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City/Art: the Urban Landscape in Latin America

City/Art: The Urban Scene in Latin America

by Rebecca E. Biron, Editor
Duke University Press, Durham, NC, 2009
288 pp. Trade, $84.95; paper, $23.95
ISBN:  0-8223-4455-6; ISBN: 978-0-8223-4470-4.
Reviewed by Michael R. (Mike) Mosher
Saginaw Valley State University


I'm an ubanist; perhaps most artists are.  I enjoy the remaining benefits of my small city in the North American deindustrialized midwest, while recognizing that cities in the developing world are where the action (and major growth) is taking place.  City/Art is an anthology of essays on aspects of Latin America's major cities, including Buenos Aires, Brasília, Rio de Janeiro, Montevideo, Mexico City and Miami.  It sprang from a Latin American City Symposium held at the University of Miami in 2002.  This worthy book will fit on the shelf between Bill Freund's The African City: A History and the anthology Mutations by ACTAR (Arc en Reve Centre d'Architecture).

Following the editor's introduction, the 10 essays in City/Art are organized into three sections; a few exemplary essays are noted. The first section is called "Urban Designs", where James Holston's essay explores the new (in the 1950s) city Brasîlia.  Constructed by a state corporation blessed by President Juscelino Kubitschek, architect Oscar Niemeyer and team endeavored to create a classless modern and modernist city.  Yet the workers' encampments at the outside of the gleaming town soon grew into permanent, proletarian suburbs.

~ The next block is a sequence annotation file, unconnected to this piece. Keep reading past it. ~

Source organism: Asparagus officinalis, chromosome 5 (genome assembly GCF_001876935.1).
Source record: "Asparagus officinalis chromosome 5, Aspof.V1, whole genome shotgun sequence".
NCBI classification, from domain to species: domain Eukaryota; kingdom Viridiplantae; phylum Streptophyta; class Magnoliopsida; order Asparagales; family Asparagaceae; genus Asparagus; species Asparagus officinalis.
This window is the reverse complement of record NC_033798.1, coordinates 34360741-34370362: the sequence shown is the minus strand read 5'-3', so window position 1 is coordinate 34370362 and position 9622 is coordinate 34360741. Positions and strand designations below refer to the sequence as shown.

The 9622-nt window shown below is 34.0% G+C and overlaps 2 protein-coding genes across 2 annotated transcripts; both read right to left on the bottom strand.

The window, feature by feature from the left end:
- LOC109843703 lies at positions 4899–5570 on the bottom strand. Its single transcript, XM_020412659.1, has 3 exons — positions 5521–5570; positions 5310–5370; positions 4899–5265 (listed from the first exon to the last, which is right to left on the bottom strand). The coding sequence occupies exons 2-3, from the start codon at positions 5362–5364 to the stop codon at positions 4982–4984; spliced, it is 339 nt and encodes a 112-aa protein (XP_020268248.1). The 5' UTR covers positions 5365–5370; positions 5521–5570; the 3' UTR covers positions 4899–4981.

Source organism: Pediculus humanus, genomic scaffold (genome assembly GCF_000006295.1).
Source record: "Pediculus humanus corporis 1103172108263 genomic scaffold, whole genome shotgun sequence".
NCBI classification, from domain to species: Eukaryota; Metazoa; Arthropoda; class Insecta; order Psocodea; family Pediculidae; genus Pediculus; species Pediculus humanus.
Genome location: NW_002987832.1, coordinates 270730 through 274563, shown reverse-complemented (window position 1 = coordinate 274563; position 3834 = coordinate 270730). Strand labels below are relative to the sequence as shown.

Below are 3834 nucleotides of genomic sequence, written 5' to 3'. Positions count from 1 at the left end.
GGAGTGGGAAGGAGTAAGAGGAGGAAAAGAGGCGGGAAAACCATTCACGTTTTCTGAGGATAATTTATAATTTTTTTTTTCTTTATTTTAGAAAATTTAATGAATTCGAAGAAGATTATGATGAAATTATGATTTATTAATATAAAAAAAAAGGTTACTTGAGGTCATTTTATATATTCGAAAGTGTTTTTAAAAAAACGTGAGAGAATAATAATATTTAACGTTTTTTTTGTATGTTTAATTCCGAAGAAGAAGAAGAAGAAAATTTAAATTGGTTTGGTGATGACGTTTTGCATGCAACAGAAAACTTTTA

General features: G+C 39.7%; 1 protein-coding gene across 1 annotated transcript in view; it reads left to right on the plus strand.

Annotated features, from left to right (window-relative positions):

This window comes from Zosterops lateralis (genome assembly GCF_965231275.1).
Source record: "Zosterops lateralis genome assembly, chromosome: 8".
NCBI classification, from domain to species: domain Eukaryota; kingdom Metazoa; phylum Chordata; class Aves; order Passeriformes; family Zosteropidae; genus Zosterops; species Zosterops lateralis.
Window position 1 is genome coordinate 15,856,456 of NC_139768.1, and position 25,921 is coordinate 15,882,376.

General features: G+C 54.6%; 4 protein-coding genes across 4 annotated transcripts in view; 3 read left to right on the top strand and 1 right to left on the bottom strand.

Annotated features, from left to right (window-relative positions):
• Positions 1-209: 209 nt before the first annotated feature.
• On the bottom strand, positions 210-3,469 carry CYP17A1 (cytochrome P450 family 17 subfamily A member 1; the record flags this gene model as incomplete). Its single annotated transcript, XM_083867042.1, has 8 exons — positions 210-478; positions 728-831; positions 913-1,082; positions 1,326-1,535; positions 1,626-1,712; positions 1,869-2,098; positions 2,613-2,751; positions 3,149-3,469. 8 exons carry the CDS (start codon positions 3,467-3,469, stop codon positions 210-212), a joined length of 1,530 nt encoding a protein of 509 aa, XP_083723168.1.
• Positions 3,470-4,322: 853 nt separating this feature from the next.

In the second section "Street Signs", Marcy Schwartz offers non-objective painter Antoni Tàpies and experimental novelist Julio Cortázar and silhouetted mosaic murals in New York subways as signposts to the aesthetics of Chilean streets, walls and their graffiti.  Amy Kaminsky examines Buenos Aires, as mapped in fiction by its Jewish inhabitants.  In the final section called "Traffic", Hugo Achugar describes the conversion of Puntas Carretas prison in Uruguay's capital into a lavish shopping mall, and relates it to colonial cartography.  Latin American cities, like perhaps all human agglomerations, are always in flux, fugitive as an art installation with projections by Chilean artist Lotty Rosenfeld.

Rebecca E. Biron is Associate Professor of Spanish and Comparative Literature at Dartmouth College.  This is the same department that, until her recent retirement, long hosted Marysa Navarro, remembered by some outside her field of study for presiding over a memorable gathering in her home to view Barbara Walters' inane 1976 television interview with Fidel Castro.  Castro was visibly amused at Walters' insistent questions about his private life, rather than interrogation about his politics.  Now Professor Biron, and the international colleagues whose work she has collected in City/Art, admirably aid in the effort to move nortamericanos' view of Latin America from the trivial to the substantial.

Last Updated 4 January, 2010

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